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Building Reusable Object-Oriented Systems: Composition

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Building Reusable Object-Oriented Systems: Composition

Learn an approach to reading from caches that combines modularity and the single responsibility principle — composition.

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In two recent posts, we’ve used single inheritance and multiple inheritance to build an API client that fetches directors from a fictional movie-facts.com API. Sometimes we read from a cache instead of making HTTP requests and sometimes we need to make multiple requests to a paginated feed and combine them into a de-paginated set.

Let’s take a completely different approach to solving the problem. Instead of building up a single objects that does all of the things via inheritance, we are going to cut it up into several smaller object focused on a single responsibility and combine them together via composition.

Client

The client is a high-level object that creates Director instances based on data from the API. It is not concerned with how to make requests or de-paginate them, instead leaving that work up to other objects that are passed in.

module MovieFacts
  class Client
    def initialize(driver, depaginator)
      @driver = driver
      @depaginator = depaginator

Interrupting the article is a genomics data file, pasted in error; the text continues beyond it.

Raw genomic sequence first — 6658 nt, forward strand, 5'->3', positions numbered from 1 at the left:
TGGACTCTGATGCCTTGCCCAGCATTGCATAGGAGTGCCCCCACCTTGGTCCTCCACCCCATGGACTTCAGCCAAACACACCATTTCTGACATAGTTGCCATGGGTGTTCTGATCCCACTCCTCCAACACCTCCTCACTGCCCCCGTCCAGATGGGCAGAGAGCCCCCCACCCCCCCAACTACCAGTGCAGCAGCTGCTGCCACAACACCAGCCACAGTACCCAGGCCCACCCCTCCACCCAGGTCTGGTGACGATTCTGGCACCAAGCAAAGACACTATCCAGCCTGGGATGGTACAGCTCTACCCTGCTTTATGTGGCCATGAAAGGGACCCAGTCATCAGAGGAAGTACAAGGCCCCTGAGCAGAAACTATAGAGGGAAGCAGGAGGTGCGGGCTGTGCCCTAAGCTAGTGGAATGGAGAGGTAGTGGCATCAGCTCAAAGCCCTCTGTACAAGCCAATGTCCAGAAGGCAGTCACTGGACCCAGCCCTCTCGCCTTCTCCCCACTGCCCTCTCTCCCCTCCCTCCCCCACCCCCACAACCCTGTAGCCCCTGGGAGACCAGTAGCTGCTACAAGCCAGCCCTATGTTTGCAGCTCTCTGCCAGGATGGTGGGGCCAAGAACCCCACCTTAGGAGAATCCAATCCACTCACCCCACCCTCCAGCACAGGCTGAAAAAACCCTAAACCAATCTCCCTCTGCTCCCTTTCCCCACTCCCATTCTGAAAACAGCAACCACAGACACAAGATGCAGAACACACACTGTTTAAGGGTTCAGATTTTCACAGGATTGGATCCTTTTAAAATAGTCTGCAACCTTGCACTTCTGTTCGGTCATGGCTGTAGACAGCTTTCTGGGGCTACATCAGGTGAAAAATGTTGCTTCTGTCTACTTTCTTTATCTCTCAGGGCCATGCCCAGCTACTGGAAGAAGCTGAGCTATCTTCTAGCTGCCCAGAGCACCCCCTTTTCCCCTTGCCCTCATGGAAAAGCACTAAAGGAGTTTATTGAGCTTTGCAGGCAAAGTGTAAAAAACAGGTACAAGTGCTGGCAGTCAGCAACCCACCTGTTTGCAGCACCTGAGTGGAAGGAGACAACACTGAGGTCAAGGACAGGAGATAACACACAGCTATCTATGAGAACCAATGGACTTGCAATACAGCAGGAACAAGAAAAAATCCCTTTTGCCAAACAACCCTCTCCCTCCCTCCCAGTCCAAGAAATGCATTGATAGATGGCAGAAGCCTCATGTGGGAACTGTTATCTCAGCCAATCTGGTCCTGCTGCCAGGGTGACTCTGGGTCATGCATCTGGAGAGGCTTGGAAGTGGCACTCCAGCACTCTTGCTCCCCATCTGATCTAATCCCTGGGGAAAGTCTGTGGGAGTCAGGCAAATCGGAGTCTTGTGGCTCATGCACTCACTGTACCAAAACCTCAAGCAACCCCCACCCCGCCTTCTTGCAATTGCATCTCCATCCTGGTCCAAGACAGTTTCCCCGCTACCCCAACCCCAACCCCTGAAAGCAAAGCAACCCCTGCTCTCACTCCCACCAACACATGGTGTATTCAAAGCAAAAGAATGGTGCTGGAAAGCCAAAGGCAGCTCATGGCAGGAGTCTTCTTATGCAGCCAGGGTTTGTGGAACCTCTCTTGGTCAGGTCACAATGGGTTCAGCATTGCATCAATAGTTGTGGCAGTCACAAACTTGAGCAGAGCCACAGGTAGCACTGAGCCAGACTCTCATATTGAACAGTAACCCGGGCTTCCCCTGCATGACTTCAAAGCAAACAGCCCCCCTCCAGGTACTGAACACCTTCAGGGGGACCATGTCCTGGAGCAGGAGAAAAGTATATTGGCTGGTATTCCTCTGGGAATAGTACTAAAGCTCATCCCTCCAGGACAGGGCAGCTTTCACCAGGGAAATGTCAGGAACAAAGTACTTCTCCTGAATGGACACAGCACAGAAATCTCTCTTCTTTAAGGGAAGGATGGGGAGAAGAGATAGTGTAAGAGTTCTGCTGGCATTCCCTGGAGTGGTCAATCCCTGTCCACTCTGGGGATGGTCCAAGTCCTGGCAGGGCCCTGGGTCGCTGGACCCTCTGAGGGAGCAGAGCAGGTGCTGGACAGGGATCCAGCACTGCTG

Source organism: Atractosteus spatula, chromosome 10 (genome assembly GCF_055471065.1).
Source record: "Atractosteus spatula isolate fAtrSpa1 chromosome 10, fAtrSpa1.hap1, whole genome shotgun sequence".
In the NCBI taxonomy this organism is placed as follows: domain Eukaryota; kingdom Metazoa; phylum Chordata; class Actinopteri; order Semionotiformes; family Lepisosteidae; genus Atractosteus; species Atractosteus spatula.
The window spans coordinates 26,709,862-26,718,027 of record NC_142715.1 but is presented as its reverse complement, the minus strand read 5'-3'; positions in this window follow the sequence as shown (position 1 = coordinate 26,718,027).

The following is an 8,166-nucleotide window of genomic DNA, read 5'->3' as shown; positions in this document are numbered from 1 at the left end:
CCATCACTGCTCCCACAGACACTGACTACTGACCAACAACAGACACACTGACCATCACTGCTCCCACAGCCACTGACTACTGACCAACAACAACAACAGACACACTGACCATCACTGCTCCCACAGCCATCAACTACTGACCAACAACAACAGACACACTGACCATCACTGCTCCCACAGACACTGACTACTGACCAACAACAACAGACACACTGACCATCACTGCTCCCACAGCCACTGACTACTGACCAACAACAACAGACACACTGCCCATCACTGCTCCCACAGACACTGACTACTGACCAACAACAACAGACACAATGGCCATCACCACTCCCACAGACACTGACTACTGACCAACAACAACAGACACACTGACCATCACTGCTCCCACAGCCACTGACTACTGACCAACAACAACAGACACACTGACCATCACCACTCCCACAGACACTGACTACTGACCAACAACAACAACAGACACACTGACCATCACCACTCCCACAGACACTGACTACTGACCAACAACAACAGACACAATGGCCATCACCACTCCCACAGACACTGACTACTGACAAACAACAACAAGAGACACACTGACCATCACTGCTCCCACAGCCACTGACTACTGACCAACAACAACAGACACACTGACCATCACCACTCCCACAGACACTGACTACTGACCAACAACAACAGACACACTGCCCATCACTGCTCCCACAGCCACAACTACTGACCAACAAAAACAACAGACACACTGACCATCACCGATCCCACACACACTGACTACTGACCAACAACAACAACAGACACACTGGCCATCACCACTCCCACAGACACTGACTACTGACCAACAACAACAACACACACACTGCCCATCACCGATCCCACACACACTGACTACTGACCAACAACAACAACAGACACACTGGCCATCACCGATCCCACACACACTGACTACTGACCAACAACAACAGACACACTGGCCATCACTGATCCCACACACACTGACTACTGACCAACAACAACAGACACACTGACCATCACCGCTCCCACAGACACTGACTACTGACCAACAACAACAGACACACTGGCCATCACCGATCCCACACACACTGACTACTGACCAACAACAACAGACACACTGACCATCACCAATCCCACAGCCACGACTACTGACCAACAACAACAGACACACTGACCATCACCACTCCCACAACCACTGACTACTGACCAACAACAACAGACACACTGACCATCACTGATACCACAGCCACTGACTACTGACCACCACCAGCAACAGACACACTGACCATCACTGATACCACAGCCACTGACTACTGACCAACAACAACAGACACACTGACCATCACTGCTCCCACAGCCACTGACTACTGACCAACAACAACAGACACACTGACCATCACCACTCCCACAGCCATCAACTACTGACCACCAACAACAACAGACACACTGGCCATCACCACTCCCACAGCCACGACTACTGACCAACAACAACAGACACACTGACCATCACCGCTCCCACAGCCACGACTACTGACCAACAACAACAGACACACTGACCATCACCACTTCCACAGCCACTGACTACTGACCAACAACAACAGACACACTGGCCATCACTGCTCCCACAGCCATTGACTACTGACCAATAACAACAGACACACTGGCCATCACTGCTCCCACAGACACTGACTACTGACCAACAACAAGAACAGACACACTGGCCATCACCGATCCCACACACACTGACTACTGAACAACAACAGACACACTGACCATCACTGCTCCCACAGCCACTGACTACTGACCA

end

    def directors
      fetch_data("/directors").map { |director| Director.new(director) }
    end

    def director(name)
      Director.new(fetch_data("/directors/#{name}"))
    end

    private

    def fetch_data(path)
      @depaginator.depaginate @driver.fetch_data(path)
    end
  end
end

Driver 

This object is concerned with the nuts and bolts of fetching the data. There are multiple implementations, all of which implement the same interface (i.e. they are all duck types of each other).

module MovieFacts
  class HttpDriver
    def fetch_data
      # fetch data over HTTP
      # cache results
    end
  end
end
module MovieFacts
  class CacheDriver
    def fetch_data
      # read data from cache
    end
  end
end

Depaginator 

The depaginator is an object that takes paginated data and combines it into a single array. Sometimes we don’t want to de-paginate so we provide a no-op version. Once again, both implementations implement the same interface.

module MovieFacts
  class Depaginator
    def depaginate(data)
      # depaginate the data
    end
  end
end
module MovieFacts
  class NoopDepaginator
    def depaginate(data)
      data # just return the data without de-paginating it
    end
  end
end

Putting it All Together 

Combining all our pieces together, we have an architecture that looks like:

Composition

This is completely modular and can be extended in any way we wish. There is no fear of combinatorial explosion here. Each responsibility is nicely encapsulated in its own object which means it can be refactored any time without affecting any of the collaborating objects.